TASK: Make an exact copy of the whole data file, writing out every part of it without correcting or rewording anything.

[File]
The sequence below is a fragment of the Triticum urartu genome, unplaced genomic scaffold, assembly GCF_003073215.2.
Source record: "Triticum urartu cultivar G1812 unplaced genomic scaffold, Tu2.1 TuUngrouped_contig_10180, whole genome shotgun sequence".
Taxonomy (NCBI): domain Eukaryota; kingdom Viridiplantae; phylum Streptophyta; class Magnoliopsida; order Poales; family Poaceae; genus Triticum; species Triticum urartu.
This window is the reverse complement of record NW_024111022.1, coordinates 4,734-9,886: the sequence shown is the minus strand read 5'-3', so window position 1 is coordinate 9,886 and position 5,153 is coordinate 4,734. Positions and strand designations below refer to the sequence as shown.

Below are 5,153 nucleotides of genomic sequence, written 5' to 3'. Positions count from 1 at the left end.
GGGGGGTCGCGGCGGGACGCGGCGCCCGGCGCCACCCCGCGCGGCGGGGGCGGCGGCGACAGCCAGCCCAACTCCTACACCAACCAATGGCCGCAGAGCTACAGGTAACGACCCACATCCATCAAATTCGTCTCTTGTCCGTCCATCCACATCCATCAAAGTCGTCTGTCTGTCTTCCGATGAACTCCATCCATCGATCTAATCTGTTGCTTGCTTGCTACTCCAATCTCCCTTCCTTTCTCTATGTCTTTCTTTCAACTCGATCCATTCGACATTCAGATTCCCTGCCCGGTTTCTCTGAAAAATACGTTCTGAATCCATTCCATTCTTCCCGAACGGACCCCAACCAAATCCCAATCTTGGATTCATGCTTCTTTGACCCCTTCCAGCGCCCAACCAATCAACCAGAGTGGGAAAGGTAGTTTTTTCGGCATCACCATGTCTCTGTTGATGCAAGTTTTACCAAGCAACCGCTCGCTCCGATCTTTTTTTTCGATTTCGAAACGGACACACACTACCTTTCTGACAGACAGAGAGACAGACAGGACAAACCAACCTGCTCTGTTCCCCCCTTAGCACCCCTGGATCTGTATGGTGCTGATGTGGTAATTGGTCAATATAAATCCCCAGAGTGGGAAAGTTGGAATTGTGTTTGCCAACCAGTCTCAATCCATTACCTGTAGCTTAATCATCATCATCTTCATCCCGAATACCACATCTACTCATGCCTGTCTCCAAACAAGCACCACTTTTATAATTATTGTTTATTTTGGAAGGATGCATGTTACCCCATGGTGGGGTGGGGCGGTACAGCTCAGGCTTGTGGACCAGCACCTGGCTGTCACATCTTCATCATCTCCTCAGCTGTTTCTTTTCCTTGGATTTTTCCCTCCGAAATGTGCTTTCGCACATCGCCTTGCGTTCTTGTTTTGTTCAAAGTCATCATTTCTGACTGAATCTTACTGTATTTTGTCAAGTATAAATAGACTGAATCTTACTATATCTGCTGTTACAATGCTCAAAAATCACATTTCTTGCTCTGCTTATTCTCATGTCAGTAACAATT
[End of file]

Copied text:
The sequence below is a fragment of the Triticum urartu genome, unplaced genomic scaffold, assembly GCF_003073215.2.
Source record: "Triticum urartu cultivar G1812 unplaced genomic scaffold, Tu2.1 TuUngrouped_contig_10180, whole genome shotgun sequence".
Taxonomy (NCBI): domain Eukaryota; kingdom Viridiplantae; phylum Streptophyta; class Magnoliopsida; order Poales; family Poaceae; genus Triticum; species Triticum urartu.
This window is the reverse complement of record NW_024111022.1, coordinates 4,734-9,886: the sequence shown is the minus strand read 5'-3', so window position 1 is coordinate 9,886 and position 5,153 is coordinate 4,734. Positions and strand designations below refer to the sequence as shown.

Below are 5,153 nucleotides of genomic sequence, written 5' to 3'. Positions count from 1 at the left end.
GGGGGGTCGCGGCGGGACGCGGCGCCCGGCGCCACCCCGCGCGGCGGGGGCGGCGGCGACAGCCAGCCCAACTCCTACACCAACCAATGGCCGCAGAGCTACAGGTAACGACCCACATCCATCAAATTCGTCTCTTGTCCGTCCATCCACATCCATCAAAGTCGTCTGTCTGTCTTCCGATGAACTCCATCCATCGATCTAATCTGTTGCTTGCTTGCTACTCCAATCTCCCTTCCTTTCTCTATGTCTTTCTTTCAACTCGATCCATTCGACATTCAGATTCCCTGCCCGGTTTCTCTGAAAAATACGTTCTGAATCCATTCCATTCTTCCCGAACGGACCCCAACCAAATCCCAATCTTGGATTCATGCTTCTTTGACCCCTTCCAGCGCCCAACCAATCAACCAGAGTGGGAAAGGTAGTTTTTTCGGCATCACCATGTCTCTGTTGATGCAAGTTTTACCAAGCAACCGCTCGCTCCGATCTTTTTTTTCGATTTCGAAACGGACACACACTACCTTTCTGACAGACAGAGAGACAGACAGGACAAACCAACCTGCTCTGTTCCCCCCTTAGCACCCCTGGATCTGTATGGTGCTGATGTGGTAATTGGTCAATATAAATCCCCAGAGTGGGAAAGTTGGAATTGTGTTTGCCAACCAGTCTCAATCCATTACCTGTAGCTTAATCATCATCATCTTCATCCCGAATACCACATCTACTCATGCCTGTCTCCAAACAAGCACCACTTTTATAATTATTGTTTATTTTGGAAGGATGCATGTTACCCCATGGTGGGGTGGGGCGGTACAGCTCAGGCTTGTGGACCAGCACCTGGCTGTCACATCTTCATCATCTCCTCAGCTGTTTCTTTTCCTTGGATTTTTCCCTCCGAAATGTGCTTTCGCACATCGCCTTGCGTTCTTGTTTTGTTCAAAGTCATCATTTCTGACTGAATCTTACTGTATTTTGTCAAGTATAAATAGACTGAATCTTACTATATCTGCTGTTACAATGCTCAAAAATCACATTTCTTGCTCTGCTTATTCTCATGTCAGTAACAATT